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138 = 0.71073 ). Cell parameters were refined using up to 8192 reflections. A full sphere of data (1850 frames) was collected using the -scan method (0.3 frame width). The first 50 frames were re-measured at the end of data collection to monitor instrument and crystal stability (maximum correction on I was < 1 %). Absorption corrections by integration were applied based on measured indexed crystal faces. The structure was solved by the Direct Methods in SHELXTL6, and refined using fullmatrix least squares. The non-H atoms were treated anisotropically, whereas the hydrogen atoms were calculated in ideal positions and were riding on their respective carbon atoms. A total of 628 parameters were refined in the final cycle of refinement using 5600 reflections with I > 2 (I) to yield R 1 and wR 2 of 5.87% and 13.25%, respectively. Refinement was done using F 2 The toluene molecule were disordered and could not be modeled properly, thus program SQUEEZE, a part of the PLATON package of crystallographic software, was used to calculate the solvent disorder area and remove its contribution to the overall intensity data. pt-BR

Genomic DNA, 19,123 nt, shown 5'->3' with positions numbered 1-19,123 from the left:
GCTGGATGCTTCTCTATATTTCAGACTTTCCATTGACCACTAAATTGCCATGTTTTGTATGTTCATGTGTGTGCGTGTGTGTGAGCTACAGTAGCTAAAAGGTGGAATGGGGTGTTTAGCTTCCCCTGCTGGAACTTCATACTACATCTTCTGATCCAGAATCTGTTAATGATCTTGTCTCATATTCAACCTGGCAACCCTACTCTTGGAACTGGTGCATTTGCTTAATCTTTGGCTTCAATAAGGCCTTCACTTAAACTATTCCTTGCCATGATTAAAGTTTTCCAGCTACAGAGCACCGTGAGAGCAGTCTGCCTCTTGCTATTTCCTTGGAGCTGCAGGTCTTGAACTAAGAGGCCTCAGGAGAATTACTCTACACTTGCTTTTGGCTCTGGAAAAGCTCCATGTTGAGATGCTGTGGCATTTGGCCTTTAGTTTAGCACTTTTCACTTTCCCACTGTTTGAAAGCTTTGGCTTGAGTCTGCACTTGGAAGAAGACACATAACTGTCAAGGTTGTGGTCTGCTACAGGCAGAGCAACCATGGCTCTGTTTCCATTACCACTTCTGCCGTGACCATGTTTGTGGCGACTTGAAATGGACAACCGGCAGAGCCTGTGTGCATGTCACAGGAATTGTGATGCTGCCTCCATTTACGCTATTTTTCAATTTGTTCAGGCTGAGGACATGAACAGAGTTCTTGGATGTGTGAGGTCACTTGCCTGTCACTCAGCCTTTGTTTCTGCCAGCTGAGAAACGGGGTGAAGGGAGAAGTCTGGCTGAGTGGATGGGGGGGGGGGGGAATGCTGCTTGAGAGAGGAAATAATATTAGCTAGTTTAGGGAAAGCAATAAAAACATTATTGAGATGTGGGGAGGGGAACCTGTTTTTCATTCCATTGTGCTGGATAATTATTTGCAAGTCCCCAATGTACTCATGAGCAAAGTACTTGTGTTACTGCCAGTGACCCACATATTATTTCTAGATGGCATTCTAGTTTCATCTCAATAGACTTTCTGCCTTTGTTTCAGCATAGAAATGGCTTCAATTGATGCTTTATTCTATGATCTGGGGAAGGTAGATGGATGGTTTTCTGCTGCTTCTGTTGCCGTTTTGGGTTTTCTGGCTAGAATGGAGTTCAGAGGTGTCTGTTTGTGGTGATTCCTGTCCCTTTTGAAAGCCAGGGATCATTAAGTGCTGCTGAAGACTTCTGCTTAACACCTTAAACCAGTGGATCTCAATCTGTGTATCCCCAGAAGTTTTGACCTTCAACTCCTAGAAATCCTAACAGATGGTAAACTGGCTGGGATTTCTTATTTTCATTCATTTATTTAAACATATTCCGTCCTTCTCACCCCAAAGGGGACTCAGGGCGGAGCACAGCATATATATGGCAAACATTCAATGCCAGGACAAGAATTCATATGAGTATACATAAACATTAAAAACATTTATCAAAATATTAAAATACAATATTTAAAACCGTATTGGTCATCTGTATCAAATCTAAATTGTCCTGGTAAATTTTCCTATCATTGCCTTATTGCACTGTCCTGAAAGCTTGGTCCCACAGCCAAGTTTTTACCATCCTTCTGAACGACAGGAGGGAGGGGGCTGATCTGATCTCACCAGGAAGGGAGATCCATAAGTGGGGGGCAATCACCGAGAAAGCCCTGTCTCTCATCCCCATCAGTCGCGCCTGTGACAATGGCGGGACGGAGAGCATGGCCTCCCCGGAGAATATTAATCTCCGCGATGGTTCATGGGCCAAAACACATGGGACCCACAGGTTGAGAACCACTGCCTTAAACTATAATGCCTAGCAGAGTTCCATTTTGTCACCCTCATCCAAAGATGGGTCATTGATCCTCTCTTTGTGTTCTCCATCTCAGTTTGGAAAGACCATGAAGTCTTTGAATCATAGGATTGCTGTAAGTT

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139 CHAPTER 5 pt-BR INTRAMOLECULAR H-BONDING IN PHLOROGLUCINOL SCAFFOLDS pt-BR Introduction pt-BR The hydrogen bond (HB) is one of the most important noncovalent interactions that has been intensively studied and widely utilized in vaious fields of chemistry. In phloroglucinol derivatives, the phloroglucinol core has three phenolic hydroxyl groups that are good H-bond donors for either intraor intermolecular HBs. Appropriate application of the HBs could impart interesting and useful properties to the phloroglucinol derivatives for use as supramolecular scaffolds. This chapter will discuss seven-membered-ring inramolecular HBs that can be used to control the conformation and shape of phloroglucinol derivatives. Conformational Control through Intramolecular HB s Intramolecular H-bonding is a well-known strategy employed by nature to control the conformation of a molecule. The secondary structure of proteins (i.e. the -helix and -sheet) features intramolecular HBs, typically between carbonyl oxygen atoms and amide (N -H) hydrogen atoms. 221 Intramolecular HB s have also been used by synthetic chemists. For example, HBs embedded within peptidobiomimetics can control the conformation of biomaterials. 222 Parquette and coworkers 223 have successfully controlled the conformation of dendrimers by using intramolecular HBs (Figure 5-1a). Meijer and coworkers 224 used intramolecular hydrogen bonding to preorganize the conformation of the ureidopyrimidinone monomer for quadruple intermolecular HB formation; the stability of the dimer is greatly enhanced due to this additional stabilizing factor. Similarly, it was reported that 2,6-diaminopurines (DAP) 225 (Figure 5-1b) that feature a preorganized conformation via intramolecular HBs show stable quadruply H-Bonded dimers in solution.